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Why and How to License Copyrighted Material

Trademarks & Copyrights

Why and How to License Copyrighted Material

Running a business, you’ll probably come across copyrighted material more frequently than you expect. From photos you want to use for promotions to the music that runs across the back of your videos, if it was created by someone else, it’s always good to check if it’s copyrighted. While permission is not needed every time you use copyrighted material, if you plan to sell the material or use it to advertise your service, you want to make sure you’ve licensed the material. Similarly, for computer code, if you’re incorporating a portion of someone else’s work into your code, you’ll want... READ MORE

Trademarks: Word Marks vs. Design Marks

As businesses grow, they often look to protect branding associated with their company by registering the trademarks with the United States Patent and Trademark Office (“USPTO”).  Marks can take the form of the company name, its logo, or even a tagline used to market products or services. In many industries, companies elect to register marks used with a specific line of products. Trademarks are available for word and design marks. Word marks are generally used in connection with a brand’s name or tagline. On the other hand, design marks are used when registering a brand’s logo. It’s important to understand... READ MORE

Why You Should Register a Trademark

Starting your own business can be exciting as it allows you to follow your passion while benefiting from your hard work. As part of the start-up process, you should take the time to create and refine a brand that encompasses and embodies your goals. This branding includes the name of your business- maybe a slogan, too- and visual markers you want people to associate with your business, which will be on display in everything from your marketing material down to the invoices you send clients. These details are the trade and service marks of your brand, which should distinguish you... READ MORE

Stairway to Liability: Led Zeppelin Prevails In Copyright Infringement Lawsuit (This Time)

In 2016, a copyright infringement lawsuit filed against Jimmy Page and Robert Plant, the writers of Led Zeppelin's "Stairway to Heaven," went to trial in federal court (Skidmore v. Led Zeppelin, 15-cv-03462, U.S. District Court, Central District of California (Los Angeles). In June, a federal jury deliberated for just one day before rejecting the claims by the plaintiff. The plaintiff was a trust representing the estate of the late Randy Wolfe (aka Randy California) the guitarist for the band, Spirit. The alleged copyright infringement at issue in the case was for Wolfe's song "Taurus," based upon a claim that Page... READ MORE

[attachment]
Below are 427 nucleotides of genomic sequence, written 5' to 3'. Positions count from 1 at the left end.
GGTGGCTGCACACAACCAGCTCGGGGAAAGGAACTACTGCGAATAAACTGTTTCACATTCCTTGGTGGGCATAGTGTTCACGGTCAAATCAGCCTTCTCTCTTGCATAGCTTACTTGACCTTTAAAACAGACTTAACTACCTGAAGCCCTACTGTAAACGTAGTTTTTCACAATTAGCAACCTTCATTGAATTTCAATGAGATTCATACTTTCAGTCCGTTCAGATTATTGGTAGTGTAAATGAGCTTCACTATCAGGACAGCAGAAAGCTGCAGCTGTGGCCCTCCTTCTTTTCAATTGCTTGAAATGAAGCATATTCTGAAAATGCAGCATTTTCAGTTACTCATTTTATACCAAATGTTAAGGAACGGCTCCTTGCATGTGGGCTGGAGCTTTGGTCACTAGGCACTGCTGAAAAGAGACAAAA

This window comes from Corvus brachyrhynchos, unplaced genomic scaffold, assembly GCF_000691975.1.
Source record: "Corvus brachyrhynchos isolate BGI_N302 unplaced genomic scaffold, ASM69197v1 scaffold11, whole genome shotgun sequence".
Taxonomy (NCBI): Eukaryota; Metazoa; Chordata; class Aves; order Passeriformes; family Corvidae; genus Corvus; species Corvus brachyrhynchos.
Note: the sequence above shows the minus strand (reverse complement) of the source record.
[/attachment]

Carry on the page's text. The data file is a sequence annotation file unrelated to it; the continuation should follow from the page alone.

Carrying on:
Google Withstands Oracle’s Copyright Suit

In late spring of 2016, Google received a favorable verdict after being sued by Oracle for billions of dollars. A jury unanimously found that Google's use of a code was "fair use" under federal copyright law. Fair use allows people and organizations to reproduce, modify, distribute, display, and publicly perform works created by others in certain circumstances and for certain purposes. Two such purposes which may be beneficial to business owners are teaching and research. Google included parts of computer code, known as "application programming interfaces" (APIs) in Android that originated in another programming language. This language, Java, was owned... READ MORE

Can Coke Trademark The Name “Zero”?

Although Coca-Cola was granted its requested relief in May of 2016 by a three-judge panel of the U.S. Patent and Trademark Office, winning the right to trademark the term "zero" for its beverage products, other soft drink companies, including Dr Pepper Snapple Group, were allowed by the panel to trademark the term "zero" as well. Because the Coca-Cola "zero" brands had "acquired distinctiveness" and fit as "substantially exclusive," the trademark was allowed. According to the panel, Dr Pepper, who challenged the trademark almost ten years ago, wasn't able to prove that "zero" is a generic term that could not be legally trademarked. The panel... READ MORE

This is the third of a three-part series discussing legal steps an entrepreneur, business owner or professional should take when starting and growing a business. Having a great product is simply not enough in today’s world; getting your name out in the market is what counts. Look at Apple®: a brand that everyone recognizes for quality, ease, and the statement that its name carries. And look at one of its competitors, Real Networks. The point stands. But hey, you have this great idea. You’ll market this computer repair service and call it, “Apple Repairs: An apple a day keeps the... READ MORE